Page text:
KEY POINTS

  • Taiwan has been reporting incursions by the PLA air force into its air zone
  • China said its warship has been conducting "routine exercise" around Taiwan 
  • Beijing blamed US warships in South China sea for engaging in “provocations” 

As China goes on the offensive, conducting simultaneous military drills to the west and east of Taiwan, the island nation has warned of retaliation, saying "if we need to open fire, we open fire.” 

Lee Chung-wei, who heads the Ocean Affairs Council under whose purview the Coast Guard falls, told Parliament that Taiwan had spotted Chinese drones circling the Pratas Islands in the South China Sea, reported Reuters.

“They have never entered our restricted waters and airspace, they’ve just flown around them at a certain distance,” Lee said.

On how the Taiwanese Coast Guard would react if a Chinese drone entered that restricted zone, Lee said, "After it enters it will be handled under the rules. If we need to open fire, we open fire.” 

The Pratas Islands, located in the northern part of the South China Sea, is closer to the Chinese mainland than to Taiwan. Its strategic relevance has increased in proportion to the importance of the South China Sea. 

Recent reports claimed that China may look to capture the Pratas Islands as a means to demonstrate its might. Its proximity to Hong Kong too makes it relevant, in the light of the growing opposition against the Chinese government in Hong Kong.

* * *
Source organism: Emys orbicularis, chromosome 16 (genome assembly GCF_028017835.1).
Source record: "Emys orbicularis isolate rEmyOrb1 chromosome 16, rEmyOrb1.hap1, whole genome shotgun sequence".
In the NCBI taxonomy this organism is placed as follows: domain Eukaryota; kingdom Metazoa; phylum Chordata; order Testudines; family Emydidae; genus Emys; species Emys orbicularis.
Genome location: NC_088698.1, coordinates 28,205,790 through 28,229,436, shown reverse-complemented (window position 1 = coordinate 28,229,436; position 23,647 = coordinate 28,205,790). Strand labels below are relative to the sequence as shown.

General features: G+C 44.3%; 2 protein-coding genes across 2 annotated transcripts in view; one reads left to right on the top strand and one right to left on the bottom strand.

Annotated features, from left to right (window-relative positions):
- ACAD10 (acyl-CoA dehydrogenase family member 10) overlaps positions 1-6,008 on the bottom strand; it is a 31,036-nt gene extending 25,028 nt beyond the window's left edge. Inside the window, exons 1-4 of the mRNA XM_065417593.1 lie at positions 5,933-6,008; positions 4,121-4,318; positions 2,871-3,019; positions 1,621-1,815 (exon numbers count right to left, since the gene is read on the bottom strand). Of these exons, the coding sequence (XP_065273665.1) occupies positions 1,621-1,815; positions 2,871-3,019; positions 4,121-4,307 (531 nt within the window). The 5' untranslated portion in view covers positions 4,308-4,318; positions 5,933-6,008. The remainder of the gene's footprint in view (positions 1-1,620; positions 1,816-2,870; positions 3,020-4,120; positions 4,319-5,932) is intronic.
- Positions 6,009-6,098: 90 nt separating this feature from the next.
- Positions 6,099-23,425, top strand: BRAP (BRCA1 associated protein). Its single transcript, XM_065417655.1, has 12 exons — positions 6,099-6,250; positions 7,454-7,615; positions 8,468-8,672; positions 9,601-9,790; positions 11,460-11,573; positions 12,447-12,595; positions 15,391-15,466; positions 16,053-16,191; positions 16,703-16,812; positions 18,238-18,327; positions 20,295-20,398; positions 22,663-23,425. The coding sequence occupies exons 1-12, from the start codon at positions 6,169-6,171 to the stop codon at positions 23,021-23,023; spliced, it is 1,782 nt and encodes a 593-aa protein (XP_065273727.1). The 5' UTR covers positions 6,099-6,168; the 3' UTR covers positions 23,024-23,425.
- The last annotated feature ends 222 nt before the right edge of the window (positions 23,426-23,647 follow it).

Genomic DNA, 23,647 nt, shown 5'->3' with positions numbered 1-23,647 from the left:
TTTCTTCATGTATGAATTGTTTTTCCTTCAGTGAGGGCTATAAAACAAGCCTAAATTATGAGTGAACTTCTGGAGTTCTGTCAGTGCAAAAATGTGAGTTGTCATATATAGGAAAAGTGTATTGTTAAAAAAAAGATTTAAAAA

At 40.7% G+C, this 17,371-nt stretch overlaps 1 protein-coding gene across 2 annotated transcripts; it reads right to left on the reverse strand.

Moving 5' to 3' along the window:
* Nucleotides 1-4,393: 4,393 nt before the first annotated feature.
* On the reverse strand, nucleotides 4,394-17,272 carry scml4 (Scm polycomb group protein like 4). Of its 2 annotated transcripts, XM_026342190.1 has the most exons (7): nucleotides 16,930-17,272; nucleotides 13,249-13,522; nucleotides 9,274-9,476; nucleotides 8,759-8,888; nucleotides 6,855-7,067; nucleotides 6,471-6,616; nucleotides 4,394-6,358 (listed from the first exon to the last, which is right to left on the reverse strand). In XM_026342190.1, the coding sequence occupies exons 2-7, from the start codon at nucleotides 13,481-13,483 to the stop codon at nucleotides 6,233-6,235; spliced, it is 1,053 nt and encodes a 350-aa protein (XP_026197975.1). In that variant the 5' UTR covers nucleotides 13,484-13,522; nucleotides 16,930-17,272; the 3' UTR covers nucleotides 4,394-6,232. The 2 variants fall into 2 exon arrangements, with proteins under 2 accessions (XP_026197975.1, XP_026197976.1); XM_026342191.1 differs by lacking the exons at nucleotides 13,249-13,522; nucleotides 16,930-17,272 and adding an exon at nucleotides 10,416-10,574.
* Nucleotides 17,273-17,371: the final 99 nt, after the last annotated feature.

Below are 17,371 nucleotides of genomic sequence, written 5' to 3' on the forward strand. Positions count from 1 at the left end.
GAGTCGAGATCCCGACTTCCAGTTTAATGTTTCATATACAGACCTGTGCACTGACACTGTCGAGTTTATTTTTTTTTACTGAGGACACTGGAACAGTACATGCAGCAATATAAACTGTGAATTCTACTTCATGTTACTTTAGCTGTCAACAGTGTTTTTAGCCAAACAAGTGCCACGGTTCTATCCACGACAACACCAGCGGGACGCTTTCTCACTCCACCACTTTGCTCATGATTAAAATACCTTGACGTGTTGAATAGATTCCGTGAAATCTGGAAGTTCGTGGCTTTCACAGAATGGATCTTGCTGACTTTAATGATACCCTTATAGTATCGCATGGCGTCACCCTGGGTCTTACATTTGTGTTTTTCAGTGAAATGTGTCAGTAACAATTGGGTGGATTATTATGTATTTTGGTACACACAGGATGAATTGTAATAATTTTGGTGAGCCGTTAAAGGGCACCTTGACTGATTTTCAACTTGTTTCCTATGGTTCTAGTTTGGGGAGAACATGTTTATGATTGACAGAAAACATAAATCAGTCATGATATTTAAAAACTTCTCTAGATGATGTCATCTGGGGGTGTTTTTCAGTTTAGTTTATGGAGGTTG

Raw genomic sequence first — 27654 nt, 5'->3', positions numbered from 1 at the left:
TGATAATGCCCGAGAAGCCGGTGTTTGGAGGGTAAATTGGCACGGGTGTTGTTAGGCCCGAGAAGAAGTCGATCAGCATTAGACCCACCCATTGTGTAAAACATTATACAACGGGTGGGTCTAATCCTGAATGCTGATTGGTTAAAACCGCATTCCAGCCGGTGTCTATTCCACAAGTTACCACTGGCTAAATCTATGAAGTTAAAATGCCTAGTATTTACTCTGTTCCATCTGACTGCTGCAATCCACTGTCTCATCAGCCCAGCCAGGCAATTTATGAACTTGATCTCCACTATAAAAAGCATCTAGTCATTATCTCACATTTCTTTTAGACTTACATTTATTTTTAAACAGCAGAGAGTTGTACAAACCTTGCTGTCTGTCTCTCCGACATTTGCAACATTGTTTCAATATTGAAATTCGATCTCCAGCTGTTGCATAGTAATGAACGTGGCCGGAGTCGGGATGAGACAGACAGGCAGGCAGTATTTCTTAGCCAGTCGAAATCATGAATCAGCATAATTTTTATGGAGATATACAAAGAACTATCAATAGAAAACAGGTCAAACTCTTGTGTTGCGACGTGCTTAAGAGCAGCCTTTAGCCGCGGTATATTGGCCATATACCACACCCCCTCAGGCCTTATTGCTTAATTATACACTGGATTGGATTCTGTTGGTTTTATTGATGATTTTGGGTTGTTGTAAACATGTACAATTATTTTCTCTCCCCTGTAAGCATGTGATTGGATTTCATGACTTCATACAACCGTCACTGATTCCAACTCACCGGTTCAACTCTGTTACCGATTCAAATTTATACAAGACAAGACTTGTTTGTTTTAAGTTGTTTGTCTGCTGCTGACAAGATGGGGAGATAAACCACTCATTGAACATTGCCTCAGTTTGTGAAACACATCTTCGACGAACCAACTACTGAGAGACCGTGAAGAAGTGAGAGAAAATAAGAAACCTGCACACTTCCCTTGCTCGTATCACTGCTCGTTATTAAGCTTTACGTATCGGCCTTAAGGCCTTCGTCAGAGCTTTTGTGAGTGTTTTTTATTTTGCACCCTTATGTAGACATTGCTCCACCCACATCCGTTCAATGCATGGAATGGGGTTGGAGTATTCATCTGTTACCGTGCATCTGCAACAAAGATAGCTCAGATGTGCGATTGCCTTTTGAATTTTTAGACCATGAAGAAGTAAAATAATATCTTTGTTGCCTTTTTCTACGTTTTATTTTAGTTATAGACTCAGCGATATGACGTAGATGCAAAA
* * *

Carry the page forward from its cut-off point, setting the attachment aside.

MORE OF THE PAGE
Taiwan reported frequent incursions by the People's Liberation Army (PLA) air force into its Air Defense Identification Zone (ADIZ). Its Defense Ministry said the PLA sent 15 warplanes into the island's ADIZ Wednesday.  

China has acknowledged that its aircraft carrier Liaoning and its escorts were conducting maneuvers around Taiwan, calling them "routine training exercise" aimed at testing "the troops' training effectiveness and beef up their capability to safeguard national sovereignty, security, and development interests."

Taiwan’s Defence Ministry Monday said it had a “full grasp” of the situation in the air and at sea surrounding Taiwan and that it was “appropriately handling” the matter. 

The Chinese state-backed newspaper Global Times has said that these drills hint at PLA's ability to "surround Taiwan and block it from receiving foreign reinforcements." It also sends a "strong warning to the coast guard agreement the US signed with the island on Friday," the report said quoting analysts. 

The sailing of a U.S. warship close to Taiwan has irked Beijing. Chinese Foreign Ministry spokesman Zhao Lijian said U.S. ships engaging in “provocations” “send a seriously wrong signal to the forces of Taiwan independence, threatening peace and stability in the Taiwan Strait”. 

"Would a Chinese warship go to the Gulf of Mexico to make a show of strength?” he asked.

This comes amid reports that guided-missile destroyer USS John S. McCain conducted a “routine” transit of the Taiwan Strait on Wednesday. The US Navy said the ship's transit through the Taiwan Strait demonstrates the nation's commitment to a free and open Indo-Pacific. 

Though Taiwan has been governed independently by a democratically elected government since 1949, Beijing views the island as part of its territory. Chinese Premier Xi Jinping had recently said that Taiwan’s unification with China was inevitable and that Beijing wouldn't mind using military force to bring it into the fold.

Taiwan's coastguard on Monday told AFP it recorded a huge spike in Chinese vessels illegally entering its waters to dredge sand Representational image Photo: AFP / -